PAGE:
NDP ranks question leadership after election disappointments | CBC News

The NDP is conducting a review of its national campaign to find out what happened with its ground game, which left the party with limited gains and in fourth place despite throwing $25 million into the pot to burnish its appeal. 

NDP Leader Jagmeet Singh’s campaign tour followed a planned path to grow the caucus, visiting 51 mostly Liberal-held or Conservative-held ridings. But the NDP is increasing its 24-seat count by only one seat.

“I’m disappointed that we didn’t elect more MPs … and that we did not significantly increase the size of our caucus, because that was the goal,” said Anne McGrath, the NDP’s national director, in an interview with CBC News.

Some New Democrats want accountability, because they feel they lacked resources and training at the riding level to get the vote out. 

“People talked about an orange wave coming, but the reality was there was no work being done on the ground,” said Jessa McLean, the riding association president of York–Simcoe NDP in Ontario.

“There was nobody out there making sure that people who needed drives to the polls could do that, reminding them to get to the advance polls, to get to the final day, telling them how to do the mail-in ballots, walking them through it.”

Calls for change in leadership

McLean, who ran unsuccessfully for NDP president earlier this year, said she wants McGrath to resign.

“If they keep her on, it’s to put another checkmark beside this horrible strategy that saw us essentially lose ground,” McLean said. “She has to go.”

If the NDP’s strategy doesn’t change, McLean said, Singh should also step aside. 

“If we just pour everything into his image, where will we be when he does leave,” McLean said. 

NDP national director Anne McGrath said she believes NDP Leader Jagmeet Singh still has potential to make a breakthrough. (Fred Chartrand/The Canadian Press)

CBC News put those concerns to McGrath, who said that she has no plans to step down and that Singh isn’t going anywhere.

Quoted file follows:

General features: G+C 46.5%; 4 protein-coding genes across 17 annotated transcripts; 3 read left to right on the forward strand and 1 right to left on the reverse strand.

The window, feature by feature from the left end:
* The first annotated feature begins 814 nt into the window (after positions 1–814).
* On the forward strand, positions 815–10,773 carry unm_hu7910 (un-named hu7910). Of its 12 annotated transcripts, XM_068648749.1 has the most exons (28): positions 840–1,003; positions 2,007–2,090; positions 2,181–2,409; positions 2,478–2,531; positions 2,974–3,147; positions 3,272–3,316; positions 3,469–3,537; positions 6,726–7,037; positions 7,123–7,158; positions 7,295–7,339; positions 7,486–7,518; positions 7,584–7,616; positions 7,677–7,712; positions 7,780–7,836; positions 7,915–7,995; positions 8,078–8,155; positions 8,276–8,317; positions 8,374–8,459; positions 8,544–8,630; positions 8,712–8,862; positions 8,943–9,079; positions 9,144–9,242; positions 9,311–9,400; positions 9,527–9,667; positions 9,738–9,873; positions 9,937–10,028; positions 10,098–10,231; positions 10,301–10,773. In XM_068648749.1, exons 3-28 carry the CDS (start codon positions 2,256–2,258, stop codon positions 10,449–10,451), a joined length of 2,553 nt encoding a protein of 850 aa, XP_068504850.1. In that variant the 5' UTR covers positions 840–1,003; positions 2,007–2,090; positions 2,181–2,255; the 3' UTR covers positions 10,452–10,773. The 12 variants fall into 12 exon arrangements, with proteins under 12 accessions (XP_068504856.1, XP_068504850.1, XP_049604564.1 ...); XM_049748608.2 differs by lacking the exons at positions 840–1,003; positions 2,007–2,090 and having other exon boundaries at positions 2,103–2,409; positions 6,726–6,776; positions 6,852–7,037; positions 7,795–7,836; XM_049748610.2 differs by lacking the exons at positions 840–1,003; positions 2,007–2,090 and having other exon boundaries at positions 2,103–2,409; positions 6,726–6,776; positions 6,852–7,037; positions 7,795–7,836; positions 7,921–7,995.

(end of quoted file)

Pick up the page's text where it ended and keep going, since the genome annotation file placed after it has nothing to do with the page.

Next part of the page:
“There is a special level of vitriol reserved for women in leadership positions in this country,” McGrath said. “In my experience, it sometimes takes a few elections for things to gel.”

McGrath, who was chief of staff to the former NDP Leader Jack Layton, noted that she went through four elections over the span of nearly a decade before triggering an orange wave that propelled into the role of Official Opposition by winning 103 seats in the 2011 vote.

She said Singh has grown as a leader since running in the 2019 federal election. 

McGrath also noted that the NDP increased its share of the popular vote, from 16 per cent in 2019, to nearly 18 per cent in this election. She believes the party is laying the foundation for growth. 

‘More needs to be done to support local ridings’

But McGrath also believes a lack of on-campus voting, long line-ups for the ballot box and fewer polling station locations —  some absent from Indigenous communities —  suppressed the NDP vote. 

“Part of the reason for having the election at this time was to keep the turnout numbers low in order to re-elect the incumbent government,” McGrath said.

“I do believe that young voters and Indigenous voters, in particular, were disenfranchised.”

McGrath said NDP fundraising is still strong and she feels confident the party will have the finances to put up a fight in the next election. 

WATCH | NDP tries to get out the vote using TikTok